Allergy medication may do more than clear up a stuffy nose, according to a new report that shows that diphenhydramine — the antihistamine in Benadryl — stymies the recall of aversive negative memories in humans.
Haunting memories are a prominent feature of posttraumatic stress disorder (PTSD), which affects 7.7 million people in the U.S., according to the National Institutes of Health. But not everyone who lives through a traumatic experience will suffer from recurring, painful memories.
Subtle traits in a person’s genome may be at fault, according to this report from geneticists at the University of Basel, Switzerland.
The researchers compared the genomes of 2,500 healthy young volunteers after they had completed an emotional memory performance test. The team uncovered a group of gene traits that were more common in people who had easier time recalling negative memories.
Next, the scientists cross-checked this list of traits with a catalog of approved drugs to see if any of the former could be manipulated clinically. They opted to remove compounds that could trigger severe side effects and moved forward with a smaller set of nine gene-drug pairings.
These nine traits were examined again in biological data from a second group of 340 holocaust survivors to whittle the subset down to one gene target heavily linked with traumatic memory recall.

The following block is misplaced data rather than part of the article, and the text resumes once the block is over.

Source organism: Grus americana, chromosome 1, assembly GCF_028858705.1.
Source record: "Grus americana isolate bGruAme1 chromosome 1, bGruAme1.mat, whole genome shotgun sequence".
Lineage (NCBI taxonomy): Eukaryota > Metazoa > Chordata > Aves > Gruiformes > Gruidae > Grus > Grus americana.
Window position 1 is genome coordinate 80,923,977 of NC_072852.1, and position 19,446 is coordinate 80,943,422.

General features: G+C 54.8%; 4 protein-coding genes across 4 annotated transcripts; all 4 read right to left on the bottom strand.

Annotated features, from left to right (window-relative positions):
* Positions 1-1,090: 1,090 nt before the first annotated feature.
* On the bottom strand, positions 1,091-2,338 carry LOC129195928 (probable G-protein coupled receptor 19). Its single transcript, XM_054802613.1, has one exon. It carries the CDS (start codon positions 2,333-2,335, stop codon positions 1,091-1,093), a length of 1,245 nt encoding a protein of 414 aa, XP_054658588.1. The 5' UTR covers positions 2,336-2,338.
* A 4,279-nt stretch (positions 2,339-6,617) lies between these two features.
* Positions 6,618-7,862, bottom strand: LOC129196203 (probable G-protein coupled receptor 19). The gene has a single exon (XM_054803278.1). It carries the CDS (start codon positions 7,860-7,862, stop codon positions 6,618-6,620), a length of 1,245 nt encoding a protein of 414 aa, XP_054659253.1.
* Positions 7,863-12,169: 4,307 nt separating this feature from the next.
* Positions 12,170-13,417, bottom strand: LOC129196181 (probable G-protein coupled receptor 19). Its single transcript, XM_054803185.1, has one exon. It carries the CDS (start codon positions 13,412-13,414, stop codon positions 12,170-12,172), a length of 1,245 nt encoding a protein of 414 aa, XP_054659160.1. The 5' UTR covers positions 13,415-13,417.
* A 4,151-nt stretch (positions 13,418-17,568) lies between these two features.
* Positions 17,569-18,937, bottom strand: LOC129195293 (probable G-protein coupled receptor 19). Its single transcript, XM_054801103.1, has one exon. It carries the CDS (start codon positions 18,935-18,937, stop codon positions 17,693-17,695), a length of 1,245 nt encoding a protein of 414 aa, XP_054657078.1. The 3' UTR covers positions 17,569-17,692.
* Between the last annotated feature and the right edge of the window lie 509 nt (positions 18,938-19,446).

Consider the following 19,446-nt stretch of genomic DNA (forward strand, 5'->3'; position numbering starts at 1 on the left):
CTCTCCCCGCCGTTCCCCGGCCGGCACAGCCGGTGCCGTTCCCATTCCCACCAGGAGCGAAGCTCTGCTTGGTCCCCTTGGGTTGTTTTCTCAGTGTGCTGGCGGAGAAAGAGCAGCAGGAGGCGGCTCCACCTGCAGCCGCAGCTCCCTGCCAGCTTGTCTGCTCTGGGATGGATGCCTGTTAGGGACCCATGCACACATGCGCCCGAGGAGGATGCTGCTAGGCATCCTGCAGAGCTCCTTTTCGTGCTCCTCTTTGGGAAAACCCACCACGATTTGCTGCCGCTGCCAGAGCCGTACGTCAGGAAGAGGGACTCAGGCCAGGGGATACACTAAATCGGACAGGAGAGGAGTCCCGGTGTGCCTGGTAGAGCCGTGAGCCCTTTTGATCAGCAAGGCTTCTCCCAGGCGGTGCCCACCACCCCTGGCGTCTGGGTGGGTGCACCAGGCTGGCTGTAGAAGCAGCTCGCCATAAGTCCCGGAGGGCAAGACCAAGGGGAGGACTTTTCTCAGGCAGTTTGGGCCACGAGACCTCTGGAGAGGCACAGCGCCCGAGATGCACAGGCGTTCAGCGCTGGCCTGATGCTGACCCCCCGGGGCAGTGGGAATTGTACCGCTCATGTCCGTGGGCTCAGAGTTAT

The final winner was the gene for histamine receptor H1 (HRH1), whose overstimulation with allergies contributes to runny noses and asthma.
To test whether antihistamines could stymie negative memories, 40 individuals took diphenhydramine and were given an exam where they had to recall upsetting events. Diphenhydramine significantly reduced the recall of negative memories, but had no effect on positive or neutral memories.
“The rapid development of innovative methods for genetic analysis has made this new and promising approach possible,” said co-lead author and professor Andreas Papassotiropoulos of the Psychiatric University Clinics at the University of Basel. “In a further study, we will try to identify and develop memory enhancing drugs.”
Source: Papassotiropoulos A, Gerhards C, Heck A, et al. Human genome–guided identification of memory-modulating drugs. PNAS. 2013.